It’s hard to believe that 10 years have passed since terrorists attacked America on September 11, 2001. But at the same time, the after effects of those events continue to be felt today, making it hard to remember what life was like before those terror attacks shook the world.
Like Pearl Harbor, the assassination of JFK, or the Challenger incident, the terrorist attacks of September 11th are one of those tragic historic events that leave an indelible mark on our collective history. You will always remember where you were and what you were doing when you first witnessed this tragic event. I still remember it like it was yesterday.
Where Were You? Remembering September 11, 2001
My story isn’t remarkable – like millions of people, I was nothing more than a bystander, watching as events unfolded half a world away. But even though I wasn’t directly involved with these events and even though ten years have passed, the terror attacks continue to stir up deep feelings inside me. America – and the rest of the world – has been changed forever by these events.
I was a little over two years into my enlistment in the USAF, where I served as an aircraft mechanic. I was living in the dormitories at RAF Lakenheath in the United Kingdom, just over an hour’s drive northeast of London. At the time I was working the midnight shift and I had been asleep for several hours when I heard a pounding at my door.
I answered the door and I saw an unhappy First Sergeant standing in front of me. An unhappy First Sergeant can mean many things, but I figured it was just some random dorm inspection. I couldn’t have been more wrong.
“You have a car in the parking lot?”
“Yeah, what’s…” He cut me off.
“Move it. We’re in ThreatCon Delta.”
“What!?” The look on his face told me this wasn’t some random exercise. This was the real deal.
“Turn on the news. A plane flew into a building in New York. They say it’s terrorists. The base is shutting down – move your car and stand by for further instructions.”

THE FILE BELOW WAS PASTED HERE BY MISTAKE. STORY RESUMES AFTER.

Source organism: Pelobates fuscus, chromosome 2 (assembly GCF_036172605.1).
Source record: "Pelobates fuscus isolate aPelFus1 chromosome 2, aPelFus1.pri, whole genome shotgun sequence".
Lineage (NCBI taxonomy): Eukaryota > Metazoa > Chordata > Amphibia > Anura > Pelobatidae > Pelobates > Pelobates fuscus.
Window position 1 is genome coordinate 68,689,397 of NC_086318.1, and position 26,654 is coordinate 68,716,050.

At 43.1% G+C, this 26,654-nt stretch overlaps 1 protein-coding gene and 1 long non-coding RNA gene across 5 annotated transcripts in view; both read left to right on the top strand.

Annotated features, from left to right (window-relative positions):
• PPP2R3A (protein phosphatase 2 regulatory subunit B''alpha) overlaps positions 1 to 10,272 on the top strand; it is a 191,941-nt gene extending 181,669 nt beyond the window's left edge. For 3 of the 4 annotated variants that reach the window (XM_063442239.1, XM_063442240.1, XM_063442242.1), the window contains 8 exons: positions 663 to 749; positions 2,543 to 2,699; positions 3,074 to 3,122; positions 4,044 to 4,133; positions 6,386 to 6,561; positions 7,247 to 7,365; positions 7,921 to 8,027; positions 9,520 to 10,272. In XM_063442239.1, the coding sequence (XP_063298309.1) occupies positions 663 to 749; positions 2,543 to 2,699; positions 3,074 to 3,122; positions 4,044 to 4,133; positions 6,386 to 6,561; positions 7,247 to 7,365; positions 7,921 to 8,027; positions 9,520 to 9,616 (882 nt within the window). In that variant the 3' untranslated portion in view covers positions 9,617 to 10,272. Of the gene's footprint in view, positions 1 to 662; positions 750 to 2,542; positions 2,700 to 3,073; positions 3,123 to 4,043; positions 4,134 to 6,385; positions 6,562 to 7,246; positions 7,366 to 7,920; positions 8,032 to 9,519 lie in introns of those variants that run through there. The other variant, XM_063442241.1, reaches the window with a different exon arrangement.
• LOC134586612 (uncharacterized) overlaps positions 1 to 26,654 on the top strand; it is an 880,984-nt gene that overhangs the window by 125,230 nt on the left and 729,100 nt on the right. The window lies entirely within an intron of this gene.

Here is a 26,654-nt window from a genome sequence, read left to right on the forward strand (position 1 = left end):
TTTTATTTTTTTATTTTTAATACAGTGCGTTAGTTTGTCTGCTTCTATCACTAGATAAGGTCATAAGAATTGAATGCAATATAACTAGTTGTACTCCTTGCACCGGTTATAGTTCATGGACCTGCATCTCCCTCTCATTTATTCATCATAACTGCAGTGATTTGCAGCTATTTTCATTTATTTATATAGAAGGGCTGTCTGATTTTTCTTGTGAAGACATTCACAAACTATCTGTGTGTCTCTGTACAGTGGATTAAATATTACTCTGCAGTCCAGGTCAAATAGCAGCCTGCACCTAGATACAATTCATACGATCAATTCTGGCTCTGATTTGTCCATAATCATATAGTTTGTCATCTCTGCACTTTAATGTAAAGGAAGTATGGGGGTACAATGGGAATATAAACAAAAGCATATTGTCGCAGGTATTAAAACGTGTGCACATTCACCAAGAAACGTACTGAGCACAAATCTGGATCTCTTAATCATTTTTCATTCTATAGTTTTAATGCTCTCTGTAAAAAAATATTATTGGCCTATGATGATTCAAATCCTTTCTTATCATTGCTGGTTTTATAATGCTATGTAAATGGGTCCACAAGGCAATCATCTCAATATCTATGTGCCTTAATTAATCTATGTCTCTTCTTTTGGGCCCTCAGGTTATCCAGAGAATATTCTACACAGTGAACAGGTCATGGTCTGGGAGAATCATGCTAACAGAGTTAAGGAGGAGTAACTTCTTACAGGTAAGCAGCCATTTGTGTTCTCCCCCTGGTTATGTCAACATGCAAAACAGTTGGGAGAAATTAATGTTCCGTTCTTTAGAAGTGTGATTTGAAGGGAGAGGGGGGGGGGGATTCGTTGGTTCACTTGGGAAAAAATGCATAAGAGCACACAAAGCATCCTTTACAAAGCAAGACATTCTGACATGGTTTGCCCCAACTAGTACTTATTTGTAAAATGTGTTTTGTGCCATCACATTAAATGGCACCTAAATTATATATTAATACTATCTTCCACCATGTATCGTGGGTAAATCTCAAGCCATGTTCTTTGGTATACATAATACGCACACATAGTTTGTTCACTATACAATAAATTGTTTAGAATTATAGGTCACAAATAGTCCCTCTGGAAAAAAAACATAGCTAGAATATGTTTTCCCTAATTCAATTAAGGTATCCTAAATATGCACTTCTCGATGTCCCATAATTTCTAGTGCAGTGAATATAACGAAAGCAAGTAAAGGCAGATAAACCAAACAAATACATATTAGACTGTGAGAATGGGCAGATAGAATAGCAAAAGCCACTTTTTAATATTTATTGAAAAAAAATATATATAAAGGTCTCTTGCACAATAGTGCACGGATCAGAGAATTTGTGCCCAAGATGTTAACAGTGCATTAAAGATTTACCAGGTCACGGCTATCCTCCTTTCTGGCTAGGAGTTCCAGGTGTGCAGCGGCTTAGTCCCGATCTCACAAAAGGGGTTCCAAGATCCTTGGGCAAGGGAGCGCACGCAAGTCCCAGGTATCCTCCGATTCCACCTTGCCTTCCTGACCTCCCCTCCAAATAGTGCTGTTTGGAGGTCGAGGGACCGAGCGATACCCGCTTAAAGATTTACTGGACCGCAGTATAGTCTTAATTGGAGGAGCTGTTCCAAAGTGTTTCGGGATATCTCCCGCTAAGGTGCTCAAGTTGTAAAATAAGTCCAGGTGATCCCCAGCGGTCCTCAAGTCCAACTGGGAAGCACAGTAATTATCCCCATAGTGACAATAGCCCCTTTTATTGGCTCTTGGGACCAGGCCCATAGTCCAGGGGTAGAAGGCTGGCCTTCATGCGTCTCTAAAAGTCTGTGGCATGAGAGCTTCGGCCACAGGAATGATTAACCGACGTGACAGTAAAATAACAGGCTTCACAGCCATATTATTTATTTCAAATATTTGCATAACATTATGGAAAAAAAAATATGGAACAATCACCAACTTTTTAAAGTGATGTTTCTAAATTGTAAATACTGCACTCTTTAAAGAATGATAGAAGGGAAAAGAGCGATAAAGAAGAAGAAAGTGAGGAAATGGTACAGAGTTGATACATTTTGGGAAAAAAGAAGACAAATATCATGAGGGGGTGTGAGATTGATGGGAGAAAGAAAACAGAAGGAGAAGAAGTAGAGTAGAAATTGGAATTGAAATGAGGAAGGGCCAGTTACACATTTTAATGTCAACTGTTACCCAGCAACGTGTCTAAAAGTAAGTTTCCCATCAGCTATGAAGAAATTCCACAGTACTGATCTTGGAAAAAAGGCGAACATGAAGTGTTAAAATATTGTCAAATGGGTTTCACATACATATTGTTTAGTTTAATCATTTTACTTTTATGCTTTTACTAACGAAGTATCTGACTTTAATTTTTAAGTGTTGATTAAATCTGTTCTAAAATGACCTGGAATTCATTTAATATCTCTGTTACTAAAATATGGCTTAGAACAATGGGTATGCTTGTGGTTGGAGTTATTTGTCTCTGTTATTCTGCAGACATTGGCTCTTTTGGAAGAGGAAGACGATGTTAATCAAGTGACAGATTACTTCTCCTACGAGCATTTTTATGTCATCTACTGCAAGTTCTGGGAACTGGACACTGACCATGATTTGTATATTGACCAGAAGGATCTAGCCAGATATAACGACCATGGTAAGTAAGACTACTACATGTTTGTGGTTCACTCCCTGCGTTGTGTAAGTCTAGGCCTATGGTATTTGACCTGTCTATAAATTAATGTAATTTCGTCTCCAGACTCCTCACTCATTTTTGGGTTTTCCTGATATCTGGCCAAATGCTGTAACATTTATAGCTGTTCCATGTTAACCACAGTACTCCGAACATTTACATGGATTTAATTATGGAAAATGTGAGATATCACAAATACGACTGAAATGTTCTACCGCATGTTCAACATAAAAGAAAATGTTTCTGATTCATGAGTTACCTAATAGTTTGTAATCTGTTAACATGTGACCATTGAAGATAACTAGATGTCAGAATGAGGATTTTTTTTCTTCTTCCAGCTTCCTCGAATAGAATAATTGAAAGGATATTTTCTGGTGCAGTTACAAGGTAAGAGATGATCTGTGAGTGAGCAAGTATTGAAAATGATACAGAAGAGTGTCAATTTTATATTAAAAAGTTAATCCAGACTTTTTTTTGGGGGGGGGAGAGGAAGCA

Holy shit. Terrorists were attacking America.
At that point you don’t know what to think or do. And there wasn’t anything I could do, really. So I moved my car. (Security measures during ThreatCon Delta prohibit vehicles within a certain distance of buildings on base).
Once I was back in my room I camped in front of the news; like millions of other Americans and people throughout the world, this was the only way to find out what was happening. I watched the news in an endless loop. First with sound, then in silence. Sometimes words just get in the way, and this was one of those times.
I made phone calls. I double checked my gear – I was ready to go if needed. I watched the news again and again. I wrote letters, not knowing if or when I would mail them. (I later did, but not until we were sent down range about a month later).
Then sometime in the wee hours of the night, I was done. The reality of the situation was too much. I turned off the TV and sat in silence. I lit a candle and turned of the lights. But my mind wouldn’t stop racing. A line had been crossed and everything was different.
How do you handle war? How do you prepare?
The answer is – you can’t. You do your job every day and you train. You live life the best you can everyday and leave the rest to God.
It’s been ten years now. And I will never forget that day or the weeks, months, and years which followed. I will always remember.
Where were you on September 11, 2001? Always Remember.
- Twin Towers Memorial: dennoit.
- Pentagon Memorial: Fristle.
- Flight 93 Memorial: National Park Service.
This essay was originally published on my military benefits website, TheMilitaryWallet.com on Sept. 11, 2011.